Today was a good day

Today was a good day. Cool misty morning. Breakfast by the window with my son Hugo sipping his ginger tea with honey from a teaspoon. We walk to the park in the chilly breeze. My wet hair plastered to my neck. Hugo wore a baby blanket as a cape. He ran toward me, a smile rounding plump cheeks, a staggering liveliness as his arms and legs move and sway beating out a rhythm on the earth. I hear him breathing hard as he runs and imagine his lungs like two sails on a ship, blown back and filled with air and life. I pick him up and hug him so tightly whispering in his little ear, “I love you so much. You are a treasure.” He whispers back, “I are!” before wiggling down and running away.  

This morning I woke with my body ready to move. Toes and fingers vibrating with grief and worries for the future both inevitable and the imagined. I can’t always tell first thing in the early morning dark which is a real fear and which is an imagined one. I’m interrupted from my worrying by little footsteps scampering fast through the dark and Nola is all cold limbs and marble toes.  No words to be spoken. I pull her into the warm bed and I’m grateful to be free of myself for a moment. I draw her body in tight and close, the long legs and arms mirroring my own. Her curly hair tickles my nose and I breathe in her sleepy inhales and exhales.   

Next, come the plodding dinosaur footsteps of toddler. His diaper swishing and crackling around his thighs and a half hearted moaning cry. For some reason, he is holding a guitar. He sets it down as he climbs into bed snuggling between his big sister and me, fishing around in the sheets for her hand before pulling it into his chest, a limp and injured bird. She sleeps on. He whispers to me to “tell a dory mama.” This is his constant request lately. Stories with a revolving cast: wicked witch, good witch, princess, dragon. I try to think of something new to tell, my brain still half sleeping and settle on the story of a little boy given fish gills by a wicked witch. I touch my throat and imagine the accordion movement around my chin.  The expansion of underwater clouds. Air to be extracted. He likes the story and briefly he falls back into sleep.  His breathing deep and long, his eyes flutter and blink.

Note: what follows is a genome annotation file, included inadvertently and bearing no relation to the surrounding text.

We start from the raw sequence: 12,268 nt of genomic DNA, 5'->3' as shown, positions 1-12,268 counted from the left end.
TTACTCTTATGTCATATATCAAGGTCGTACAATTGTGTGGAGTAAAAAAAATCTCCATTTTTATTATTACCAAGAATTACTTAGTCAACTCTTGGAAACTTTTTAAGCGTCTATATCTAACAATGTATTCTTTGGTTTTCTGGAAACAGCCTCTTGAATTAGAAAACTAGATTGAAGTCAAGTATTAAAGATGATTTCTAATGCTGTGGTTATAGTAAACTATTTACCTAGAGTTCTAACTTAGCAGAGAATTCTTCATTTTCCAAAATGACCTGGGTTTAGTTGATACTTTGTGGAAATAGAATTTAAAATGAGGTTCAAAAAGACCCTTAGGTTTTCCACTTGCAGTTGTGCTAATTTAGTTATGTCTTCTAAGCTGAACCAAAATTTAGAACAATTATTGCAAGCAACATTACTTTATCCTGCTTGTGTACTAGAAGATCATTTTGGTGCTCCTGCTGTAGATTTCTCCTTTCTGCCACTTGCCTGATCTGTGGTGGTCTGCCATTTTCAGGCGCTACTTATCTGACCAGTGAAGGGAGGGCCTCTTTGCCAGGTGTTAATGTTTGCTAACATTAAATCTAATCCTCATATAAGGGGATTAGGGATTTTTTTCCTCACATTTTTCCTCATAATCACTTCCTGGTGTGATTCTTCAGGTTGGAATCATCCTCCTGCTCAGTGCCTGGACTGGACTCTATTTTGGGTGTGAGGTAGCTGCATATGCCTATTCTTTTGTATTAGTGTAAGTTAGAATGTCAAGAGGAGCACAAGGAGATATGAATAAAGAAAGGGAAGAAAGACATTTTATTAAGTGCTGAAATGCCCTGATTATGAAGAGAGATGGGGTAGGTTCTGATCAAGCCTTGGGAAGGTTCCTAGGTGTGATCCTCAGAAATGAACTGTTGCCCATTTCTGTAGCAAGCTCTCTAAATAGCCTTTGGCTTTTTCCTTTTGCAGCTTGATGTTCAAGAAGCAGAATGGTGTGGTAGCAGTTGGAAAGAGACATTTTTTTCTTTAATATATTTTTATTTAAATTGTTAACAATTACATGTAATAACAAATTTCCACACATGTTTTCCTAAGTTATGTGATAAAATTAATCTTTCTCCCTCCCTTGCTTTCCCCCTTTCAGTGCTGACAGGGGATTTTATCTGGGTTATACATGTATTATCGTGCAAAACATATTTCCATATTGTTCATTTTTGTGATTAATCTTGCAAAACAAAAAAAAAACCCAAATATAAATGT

I feel the weight of their little forms holding me firm in the present. My two little anchors. This feels like truth. All I love most in the world contained in a soft sheeted lifeboat, lifted from the world below. Floating, safe, and quiet. I forget for a moment about everything outside. Not wanting to move and unable to sleep, I feel this moment suspended, frozen in glass, and I would stay forever.

Image: Heather Gallagher Photography

Post Author
Melissa Savoie
Melissa has been teaching prenatal and postnatal yoga classes for about six years. She completed her prenatal training while pregnant with her daughter. She has also studied with Tiny Love Doula Certification and taught workshops about the use of yoga to support labor and delivery. She believes that most of all: a yoga class should fit and support the students. She encourages her students to honor their bodies in the moment by knowing that each time we come to our mats we are a different person in a different body. There is no time in life where that is more true than during pregnancy. Her classes support moms to approach each new day on the mat with an open mind and to appreciate the changes happening in body, mind and soul. She believes yoga can support women as they navigate through the enormous transition to motherhood and help them maintain connection with their inner selves as well as build much needed community. So much of the practice of yoga is rooted in self care and self awareness. Both are essential qualities to the process of becoming a parent. She truly believes: when you care for yourself: you care for your child. When not in the studio, Melissa loves to write, to bike and to quilt but most of all to chase her two little ones: five year old Nola and two year old Hugo. You can find more from Melissa on her blog: